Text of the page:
A preservation celebration in song, dance, and story

In 2001, Sharon Bryant had two weeks to learn everything there was to know about the West African tradition of Jonkonnu in order to lead a new program at Tryon Palace. “I had to teach myself from the ground up in case someone had a question during the presentation,” said Bryant. “If I wanted to educate people in attendance I needed to understand the significance.”

“Slaves had to find a way to comfort themselves and their families,” said Bryant. “If you could bring nothing with you when you were sold into slavery, you would bring your culture and your traditions.”

Jonkonnu (the origin of the name is unknown, but is pronounced “John Canoe”) and its celebratory mixture of song, dance, and drumming can trace its roots to Jamaica and the Caribbean. This African American celebration was held the day after Christmas. “It was their everything,” said Bryant. “This is the one day the slaves were granted by their masters to rejoice in every important event they had stored up all year — every birth, marriage, every single holiday — it all got lifted up on Jonkonnu.”

Bryant learned well, and her trial by fire, on-the-job education shines through as she and the Tryon Palace Jonkonnu Drummers travel to Washington, D.C., Atlanta, Charlotte, and to Raleigh on the last weekend in January for the 16th Annual African American Cultural Celebration.

The group has been a beloved staple of the AACC for many years and opened the event with their distinct brand of revelry as the town crier explained, “The ragman in his costume of many colors, each rag representing his ancestry and the movement of freedom as they went from town to town, and door to door.” The town crier continued, “And after each performance they would go up to the door, knock on that door and the master himself would come out and drop a coin in his old tin cup.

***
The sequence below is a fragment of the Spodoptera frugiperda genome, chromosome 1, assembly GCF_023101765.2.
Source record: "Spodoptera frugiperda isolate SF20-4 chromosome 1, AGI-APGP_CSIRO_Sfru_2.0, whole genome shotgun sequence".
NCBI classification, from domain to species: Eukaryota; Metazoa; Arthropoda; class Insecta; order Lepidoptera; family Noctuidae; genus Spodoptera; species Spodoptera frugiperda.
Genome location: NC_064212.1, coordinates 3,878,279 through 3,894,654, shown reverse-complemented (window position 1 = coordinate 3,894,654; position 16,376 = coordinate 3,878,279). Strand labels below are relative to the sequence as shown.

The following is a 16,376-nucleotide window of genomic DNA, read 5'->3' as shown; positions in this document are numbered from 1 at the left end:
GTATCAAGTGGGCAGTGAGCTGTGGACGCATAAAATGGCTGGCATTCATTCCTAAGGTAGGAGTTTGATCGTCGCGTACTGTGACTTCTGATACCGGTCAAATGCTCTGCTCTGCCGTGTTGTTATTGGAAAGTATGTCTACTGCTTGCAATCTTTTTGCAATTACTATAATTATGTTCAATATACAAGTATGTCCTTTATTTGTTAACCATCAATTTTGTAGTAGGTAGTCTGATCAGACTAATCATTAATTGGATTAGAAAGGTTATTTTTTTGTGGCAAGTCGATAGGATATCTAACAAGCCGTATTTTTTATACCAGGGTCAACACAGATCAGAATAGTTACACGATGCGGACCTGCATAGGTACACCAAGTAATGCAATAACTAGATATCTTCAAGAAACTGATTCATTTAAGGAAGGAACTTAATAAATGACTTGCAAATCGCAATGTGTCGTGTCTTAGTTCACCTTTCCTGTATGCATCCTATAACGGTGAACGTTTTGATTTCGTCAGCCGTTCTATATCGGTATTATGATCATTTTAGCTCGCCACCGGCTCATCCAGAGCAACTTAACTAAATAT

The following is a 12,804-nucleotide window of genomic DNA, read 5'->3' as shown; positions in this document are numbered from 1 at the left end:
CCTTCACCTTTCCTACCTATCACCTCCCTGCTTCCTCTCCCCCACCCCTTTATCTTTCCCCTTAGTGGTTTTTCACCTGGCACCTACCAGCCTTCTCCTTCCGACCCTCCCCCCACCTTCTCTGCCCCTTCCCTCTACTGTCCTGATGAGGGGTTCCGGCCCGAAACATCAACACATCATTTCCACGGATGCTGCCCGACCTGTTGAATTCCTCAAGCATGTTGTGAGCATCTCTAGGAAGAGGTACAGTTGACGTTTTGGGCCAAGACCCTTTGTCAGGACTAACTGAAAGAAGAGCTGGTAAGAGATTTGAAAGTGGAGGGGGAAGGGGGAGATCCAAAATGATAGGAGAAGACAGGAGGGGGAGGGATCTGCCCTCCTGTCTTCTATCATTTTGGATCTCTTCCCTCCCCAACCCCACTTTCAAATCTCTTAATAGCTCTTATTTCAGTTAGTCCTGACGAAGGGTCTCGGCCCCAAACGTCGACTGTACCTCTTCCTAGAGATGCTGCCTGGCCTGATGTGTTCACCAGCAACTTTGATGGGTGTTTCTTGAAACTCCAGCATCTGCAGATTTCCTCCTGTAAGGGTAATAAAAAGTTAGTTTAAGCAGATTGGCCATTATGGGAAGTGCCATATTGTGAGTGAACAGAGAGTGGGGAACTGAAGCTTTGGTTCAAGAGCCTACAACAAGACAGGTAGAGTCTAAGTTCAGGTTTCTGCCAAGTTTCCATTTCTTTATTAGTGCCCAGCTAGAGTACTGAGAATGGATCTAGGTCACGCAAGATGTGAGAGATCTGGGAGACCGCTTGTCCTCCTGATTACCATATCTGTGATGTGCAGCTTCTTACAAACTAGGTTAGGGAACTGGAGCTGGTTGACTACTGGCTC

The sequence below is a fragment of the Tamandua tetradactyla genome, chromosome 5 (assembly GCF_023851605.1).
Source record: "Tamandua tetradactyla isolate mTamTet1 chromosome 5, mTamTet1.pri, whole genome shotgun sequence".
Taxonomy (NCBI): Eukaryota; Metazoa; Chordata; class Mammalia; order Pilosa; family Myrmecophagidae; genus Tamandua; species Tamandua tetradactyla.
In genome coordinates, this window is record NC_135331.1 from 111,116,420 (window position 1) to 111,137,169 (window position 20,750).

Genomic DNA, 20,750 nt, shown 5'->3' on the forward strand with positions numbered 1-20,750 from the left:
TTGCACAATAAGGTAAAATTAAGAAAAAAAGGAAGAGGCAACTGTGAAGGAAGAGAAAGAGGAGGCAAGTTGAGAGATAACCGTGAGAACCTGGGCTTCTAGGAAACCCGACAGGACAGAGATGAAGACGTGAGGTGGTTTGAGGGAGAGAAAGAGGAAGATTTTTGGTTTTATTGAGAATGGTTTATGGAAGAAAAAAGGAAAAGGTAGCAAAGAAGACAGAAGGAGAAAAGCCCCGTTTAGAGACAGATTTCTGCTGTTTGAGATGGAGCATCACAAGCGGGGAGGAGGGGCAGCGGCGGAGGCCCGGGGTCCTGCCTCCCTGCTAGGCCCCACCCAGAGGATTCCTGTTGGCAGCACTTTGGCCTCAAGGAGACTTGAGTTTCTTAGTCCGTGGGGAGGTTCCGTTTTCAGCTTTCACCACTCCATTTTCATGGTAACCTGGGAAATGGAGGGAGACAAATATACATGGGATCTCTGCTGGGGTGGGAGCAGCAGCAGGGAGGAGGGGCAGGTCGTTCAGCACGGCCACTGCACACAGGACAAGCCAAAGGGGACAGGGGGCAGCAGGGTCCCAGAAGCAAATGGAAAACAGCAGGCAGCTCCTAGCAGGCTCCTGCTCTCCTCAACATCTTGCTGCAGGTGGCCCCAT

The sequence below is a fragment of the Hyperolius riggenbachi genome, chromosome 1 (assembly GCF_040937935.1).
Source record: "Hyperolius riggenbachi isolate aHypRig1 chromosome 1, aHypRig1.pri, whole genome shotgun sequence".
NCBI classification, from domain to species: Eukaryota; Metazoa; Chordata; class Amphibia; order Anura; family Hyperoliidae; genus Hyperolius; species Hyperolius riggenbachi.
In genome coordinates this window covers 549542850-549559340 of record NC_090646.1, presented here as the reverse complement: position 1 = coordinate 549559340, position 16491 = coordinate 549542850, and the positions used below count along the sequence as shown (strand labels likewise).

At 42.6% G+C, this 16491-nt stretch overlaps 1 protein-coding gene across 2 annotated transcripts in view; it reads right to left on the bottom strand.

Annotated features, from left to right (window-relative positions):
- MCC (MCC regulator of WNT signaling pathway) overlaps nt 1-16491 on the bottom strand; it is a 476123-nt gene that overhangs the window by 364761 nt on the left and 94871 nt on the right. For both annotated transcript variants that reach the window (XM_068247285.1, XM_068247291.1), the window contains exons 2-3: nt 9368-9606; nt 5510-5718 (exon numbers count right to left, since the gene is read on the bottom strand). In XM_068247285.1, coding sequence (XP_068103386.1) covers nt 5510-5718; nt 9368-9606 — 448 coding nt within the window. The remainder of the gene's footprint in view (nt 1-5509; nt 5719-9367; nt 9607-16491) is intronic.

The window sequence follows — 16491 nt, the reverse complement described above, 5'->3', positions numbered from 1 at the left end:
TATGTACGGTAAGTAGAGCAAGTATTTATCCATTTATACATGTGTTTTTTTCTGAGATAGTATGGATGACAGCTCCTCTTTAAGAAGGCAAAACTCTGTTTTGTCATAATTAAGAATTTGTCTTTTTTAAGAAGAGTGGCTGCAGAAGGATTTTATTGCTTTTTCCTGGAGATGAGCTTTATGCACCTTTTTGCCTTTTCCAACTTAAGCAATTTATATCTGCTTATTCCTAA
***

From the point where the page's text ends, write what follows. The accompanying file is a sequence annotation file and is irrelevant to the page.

Jonkonnu!

Can’t you hear the drums?

Can’t you hear the drums?

Jonkonnu is coming!”

The answer was a soul-stirring version of the hymn “Wade in the Water.”

Bryant and her colleague Keith McClease, the Tryon Palace garden operations supervisor, made a commitment to themselves, the Jonkonnu participants, and the community at large to research the history of the performance even further by traveling to Ghana ten years ago to see Elmina Castle, the first European slave-trading post in Sub-Saharan Africa.

Both Bryant and McClease are determined to make sure anyone involved with Jonkonnu brings that depth of history to the program. “That drum connects with everybody,” said McClease. “It gets to where the heart is beating.”

McClease has been a part of Jonkonnu for thirteen years and as a drummer he credits music as tying things together to affect his life in this time. “I see Jonkonnu as remembrance and connection,” said McClease. “A time of bringing people together and letting them know we all have a common bond of wanting to be happy, successful, and together.”

That sentiment was woven throughout the entire day and embodied within people like Bryant and McClease as everyone celebrated the theme “The Shoulders We Stand On” at the North Carolina Museum of History for the 16th Annual African American Cultural Celebration.


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